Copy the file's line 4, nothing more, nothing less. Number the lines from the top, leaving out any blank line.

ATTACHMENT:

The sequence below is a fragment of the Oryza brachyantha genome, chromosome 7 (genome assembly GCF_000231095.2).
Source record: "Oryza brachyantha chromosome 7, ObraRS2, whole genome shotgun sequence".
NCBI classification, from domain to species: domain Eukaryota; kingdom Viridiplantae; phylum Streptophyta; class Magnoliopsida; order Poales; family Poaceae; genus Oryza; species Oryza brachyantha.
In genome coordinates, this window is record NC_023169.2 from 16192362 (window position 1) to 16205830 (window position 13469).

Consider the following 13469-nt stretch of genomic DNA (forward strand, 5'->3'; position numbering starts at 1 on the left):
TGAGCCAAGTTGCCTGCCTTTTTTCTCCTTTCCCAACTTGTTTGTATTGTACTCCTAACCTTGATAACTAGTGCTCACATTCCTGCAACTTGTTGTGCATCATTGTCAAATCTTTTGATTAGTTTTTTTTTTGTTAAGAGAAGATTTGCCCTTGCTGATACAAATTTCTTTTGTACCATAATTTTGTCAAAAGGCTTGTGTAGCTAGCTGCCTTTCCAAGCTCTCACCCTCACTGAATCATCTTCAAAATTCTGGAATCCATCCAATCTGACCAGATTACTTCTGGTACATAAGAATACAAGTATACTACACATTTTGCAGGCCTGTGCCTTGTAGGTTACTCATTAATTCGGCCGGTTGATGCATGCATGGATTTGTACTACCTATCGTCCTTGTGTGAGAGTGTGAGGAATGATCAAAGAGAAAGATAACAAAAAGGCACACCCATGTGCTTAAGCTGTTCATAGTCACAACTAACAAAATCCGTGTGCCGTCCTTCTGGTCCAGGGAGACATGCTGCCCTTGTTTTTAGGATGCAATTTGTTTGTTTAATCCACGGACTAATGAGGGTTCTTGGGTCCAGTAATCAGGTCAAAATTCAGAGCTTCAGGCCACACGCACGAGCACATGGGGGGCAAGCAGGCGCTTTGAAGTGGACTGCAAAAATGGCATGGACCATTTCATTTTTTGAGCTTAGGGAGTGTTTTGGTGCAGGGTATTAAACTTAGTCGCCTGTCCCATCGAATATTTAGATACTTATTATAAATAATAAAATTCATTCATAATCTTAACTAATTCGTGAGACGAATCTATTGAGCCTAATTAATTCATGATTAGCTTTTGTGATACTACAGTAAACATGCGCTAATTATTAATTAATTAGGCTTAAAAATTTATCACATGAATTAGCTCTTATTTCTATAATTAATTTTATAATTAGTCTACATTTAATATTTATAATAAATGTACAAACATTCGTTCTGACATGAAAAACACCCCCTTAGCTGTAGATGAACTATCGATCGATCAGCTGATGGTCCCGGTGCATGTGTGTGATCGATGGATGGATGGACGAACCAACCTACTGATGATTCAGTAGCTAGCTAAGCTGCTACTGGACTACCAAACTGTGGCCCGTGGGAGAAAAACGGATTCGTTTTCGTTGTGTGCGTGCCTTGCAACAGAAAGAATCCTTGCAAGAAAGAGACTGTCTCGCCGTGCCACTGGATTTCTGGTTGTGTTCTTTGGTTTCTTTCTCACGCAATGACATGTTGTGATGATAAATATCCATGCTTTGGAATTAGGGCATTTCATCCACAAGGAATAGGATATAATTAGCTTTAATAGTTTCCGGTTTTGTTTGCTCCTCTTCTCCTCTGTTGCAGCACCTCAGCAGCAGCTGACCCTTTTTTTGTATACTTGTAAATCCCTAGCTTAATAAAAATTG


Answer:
In genome coordinates, this window is record NC_023169.2 from 16192362 (window position 1) to 16205830 (window position 13469).